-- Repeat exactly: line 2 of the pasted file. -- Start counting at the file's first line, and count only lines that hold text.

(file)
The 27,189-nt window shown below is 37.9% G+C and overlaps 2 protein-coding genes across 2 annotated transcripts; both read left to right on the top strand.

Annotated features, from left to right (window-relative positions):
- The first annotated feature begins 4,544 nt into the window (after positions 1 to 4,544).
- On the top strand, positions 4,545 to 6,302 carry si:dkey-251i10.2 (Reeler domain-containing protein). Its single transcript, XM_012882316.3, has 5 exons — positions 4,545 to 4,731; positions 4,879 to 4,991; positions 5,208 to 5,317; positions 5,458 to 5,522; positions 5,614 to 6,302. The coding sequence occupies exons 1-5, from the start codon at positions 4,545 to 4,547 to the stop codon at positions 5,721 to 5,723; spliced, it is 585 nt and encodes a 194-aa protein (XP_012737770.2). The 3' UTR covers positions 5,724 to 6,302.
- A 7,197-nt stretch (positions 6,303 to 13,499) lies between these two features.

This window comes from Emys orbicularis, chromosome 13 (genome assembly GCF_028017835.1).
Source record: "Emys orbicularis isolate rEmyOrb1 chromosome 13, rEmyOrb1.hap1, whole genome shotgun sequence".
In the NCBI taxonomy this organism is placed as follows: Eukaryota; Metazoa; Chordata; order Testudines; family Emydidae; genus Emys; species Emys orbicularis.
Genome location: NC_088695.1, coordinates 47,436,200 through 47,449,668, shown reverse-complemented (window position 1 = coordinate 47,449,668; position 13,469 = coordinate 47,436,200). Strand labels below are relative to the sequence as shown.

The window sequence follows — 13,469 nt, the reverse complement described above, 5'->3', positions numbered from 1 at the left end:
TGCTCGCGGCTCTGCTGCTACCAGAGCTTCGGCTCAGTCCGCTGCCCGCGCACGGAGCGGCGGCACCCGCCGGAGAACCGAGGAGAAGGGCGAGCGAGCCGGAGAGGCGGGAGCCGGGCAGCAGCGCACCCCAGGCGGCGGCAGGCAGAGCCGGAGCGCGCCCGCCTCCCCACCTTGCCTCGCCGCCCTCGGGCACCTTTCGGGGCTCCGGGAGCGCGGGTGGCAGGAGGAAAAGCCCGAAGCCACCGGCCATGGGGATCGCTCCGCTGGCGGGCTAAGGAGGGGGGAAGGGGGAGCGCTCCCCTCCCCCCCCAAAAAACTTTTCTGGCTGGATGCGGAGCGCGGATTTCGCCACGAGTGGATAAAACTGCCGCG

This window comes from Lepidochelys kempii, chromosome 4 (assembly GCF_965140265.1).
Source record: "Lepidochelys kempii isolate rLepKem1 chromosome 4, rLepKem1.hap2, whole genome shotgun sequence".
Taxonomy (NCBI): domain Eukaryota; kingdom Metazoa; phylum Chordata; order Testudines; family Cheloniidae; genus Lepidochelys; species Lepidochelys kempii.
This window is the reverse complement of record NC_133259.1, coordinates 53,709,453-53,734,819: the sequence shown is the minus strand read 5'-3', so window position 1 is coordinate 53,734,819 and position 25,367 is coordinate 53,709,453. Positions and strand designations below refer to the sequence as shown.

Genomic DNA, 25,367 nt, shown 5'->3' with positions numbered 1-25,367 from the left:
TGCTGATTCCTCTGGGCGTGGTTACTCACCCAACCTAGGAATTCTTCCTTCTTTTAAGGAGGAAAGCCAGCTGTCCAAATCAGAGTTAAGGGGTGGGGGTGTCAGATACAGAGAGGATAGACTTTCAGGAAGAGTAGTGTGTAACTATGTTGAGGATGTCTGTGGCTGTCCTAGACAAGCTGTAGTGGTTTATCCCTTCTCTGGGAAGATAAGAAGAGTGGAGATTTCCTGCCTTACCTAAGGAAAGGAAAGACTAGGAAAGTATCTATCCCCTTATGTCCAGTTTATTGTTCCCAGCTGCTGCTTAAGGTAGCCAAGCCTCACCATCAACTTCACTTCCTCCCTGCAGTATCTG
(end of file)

Annotated features, from left to right (window-relative positions):